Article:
After almost 20 years on Duncan city council, Mayor Phil Kent has announced he will not run for re-election in the municipal elections this fall.
Kent said that although his mind and spirit want him to continue in municipal politics, “I must listen to my body and say no”.
“It has been an amazing privilege to have been supported by you, the citizens and stakeholders of our city, to represent your interests,” he said in a letter.
“It has been an honour to work with a diverse, talented and committed group of colleagues on council, the CVRD board, School District 79, Cowichan Tribes and many mayors throughout the Island Coastal Region. It’s my hope that, in some small way, I have contributed to improving our city and our region.”
No candidate has yet to throw their hat in the ring to run to be Duncan’s next mayor.
The nomination period for the municipal elections, which will be held on Oct. 20, starts Sept. 4 and closes on Sept.14.
Nomination packages for the elections are now available at the City of Duncan, as well as at the CVRD and the Municipality of North Cowichan.
Kent, who has health issues, said the past term has been the most personally challenging for him and he has had to apply extraordinary effort to fulfill his role.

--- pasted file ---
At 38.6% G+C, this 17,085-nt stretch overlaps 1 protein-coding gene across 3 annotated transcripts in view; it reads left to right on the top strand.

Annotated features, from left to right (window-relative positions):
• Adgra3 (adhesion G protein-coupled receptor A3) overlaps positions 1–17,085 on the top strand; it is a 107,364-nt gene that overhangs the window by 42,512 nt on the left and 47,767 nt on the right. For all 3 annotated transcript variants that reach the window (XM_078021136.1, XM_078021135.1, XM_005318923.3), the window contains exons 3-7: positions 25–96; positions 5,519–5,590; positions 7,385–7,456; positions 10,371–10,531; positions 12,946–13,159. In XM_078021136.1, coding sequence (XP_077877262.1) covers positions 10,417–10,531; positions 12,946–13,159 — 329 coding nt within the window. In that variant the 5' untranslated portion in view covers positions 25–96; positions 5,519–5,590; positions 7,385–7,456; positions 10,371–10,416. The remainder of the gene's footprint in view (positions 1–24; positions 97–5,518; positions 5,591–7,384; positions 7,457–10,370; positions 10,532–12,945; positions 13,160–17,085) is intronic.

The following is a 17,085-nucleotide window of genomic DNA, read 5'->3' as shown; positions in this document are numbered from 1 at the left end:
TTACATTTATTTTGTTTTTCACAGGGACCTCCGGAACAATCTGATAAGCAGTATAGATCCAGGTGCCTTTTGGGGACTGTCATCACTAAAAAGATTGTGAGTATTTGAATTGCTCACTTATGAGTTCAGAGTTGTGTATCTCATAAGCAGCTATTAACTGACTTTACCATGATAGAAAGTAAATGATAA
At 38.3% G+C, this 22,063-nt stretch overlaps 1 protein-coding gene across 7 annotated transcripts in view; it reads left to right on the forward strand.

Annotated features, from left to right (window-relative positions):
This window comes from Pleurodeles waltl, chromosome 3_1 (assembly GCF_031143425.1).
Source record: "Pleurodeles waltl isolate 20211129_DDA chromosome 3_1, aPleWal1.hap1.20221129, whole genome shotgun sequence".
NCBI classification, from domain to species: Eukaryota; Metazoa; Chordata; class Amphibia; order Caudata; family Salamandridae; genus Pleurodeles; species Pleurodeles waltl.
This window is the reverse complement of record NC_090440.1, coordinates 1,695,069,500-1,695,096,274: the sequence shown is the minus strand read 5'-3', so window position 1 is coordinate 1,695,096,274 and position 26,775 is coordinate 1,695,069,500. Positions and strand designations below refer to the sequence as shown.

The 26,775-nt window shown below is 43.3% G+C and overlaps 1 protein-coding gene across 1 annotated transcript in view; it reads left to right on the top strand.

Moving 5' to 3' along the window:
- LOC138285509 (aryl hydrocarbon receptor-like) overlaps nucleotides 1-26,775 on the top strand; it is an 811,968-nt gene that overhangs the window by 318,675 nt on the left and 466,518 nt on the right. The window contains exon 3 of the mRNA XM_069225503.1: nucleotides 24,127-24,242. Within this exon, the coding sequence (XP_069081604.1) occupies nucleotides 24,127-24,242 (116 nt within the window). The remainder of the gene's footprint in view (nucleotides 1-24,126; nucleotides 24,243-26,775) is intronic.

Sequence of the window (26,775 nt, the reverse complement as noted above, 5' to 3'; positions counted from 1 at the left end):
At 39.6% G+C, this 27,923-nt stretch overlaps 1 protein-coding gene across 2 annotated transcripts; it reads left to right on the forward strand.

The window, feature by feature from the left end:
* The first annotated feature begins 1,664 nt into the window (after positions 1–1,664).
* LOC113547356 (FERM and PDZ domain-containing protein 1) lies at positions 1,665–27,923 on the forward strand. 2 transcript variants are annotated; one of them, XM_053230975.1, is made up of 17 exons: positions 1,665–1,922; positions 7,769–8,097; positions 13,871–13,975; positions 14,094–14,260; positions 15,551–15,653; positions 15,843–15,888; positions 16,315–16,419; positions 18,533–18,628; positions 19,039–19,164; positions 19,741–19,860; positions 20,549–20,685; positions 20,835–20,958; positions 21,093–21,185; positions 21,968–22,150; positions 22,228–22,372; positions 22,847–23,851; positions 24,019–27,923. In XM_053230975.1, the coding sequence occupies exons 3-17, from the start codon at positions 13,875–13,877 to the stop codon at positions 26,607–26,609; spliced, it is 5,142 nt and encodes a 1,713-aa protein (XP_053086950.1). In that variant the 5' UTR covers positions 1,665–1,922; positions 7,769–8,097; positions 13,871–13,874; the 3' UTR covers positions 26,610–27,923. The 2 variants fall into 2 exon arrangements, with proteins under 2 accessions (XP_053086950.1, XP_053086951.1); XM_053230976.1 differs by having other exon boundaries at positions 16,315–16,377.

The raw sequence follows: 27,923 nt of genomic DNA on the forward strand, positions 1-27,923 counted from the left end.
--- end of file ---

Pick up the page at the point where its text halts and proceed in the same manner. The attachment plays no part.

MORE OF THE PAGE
Kent said he’s grateful for the opportunity to have made a contribution toward establishing the new VIU Cowichan campus, the new Aquatic Centre, the University Village Plan, the Downtown Duncan Revitalization Plan, saving the railway corridor, flood mitigation works and the rejuvenation of Centennial Park.
“These are only some of the kind of foundational elements that contribute to a healthy and vibrant city,” he said.
“None of these are accomplished without collaboration and partnership.”
Kent said there are still many challenges that lay before the citizens of Duncan, with housing and water security among the top priorities.
He said those two issues alone have not only social importance, but economic importance as well.
“Both will be limiting factors in achieving clean and sustainable economic growth if not addressed,” he said.
Kent advised voters in Duncan to choose their new council carefully.
“Be thoughtful, ask hard questions, be guarded of simple solutions and insist on full disclosure of each candidate’s vision,” he said.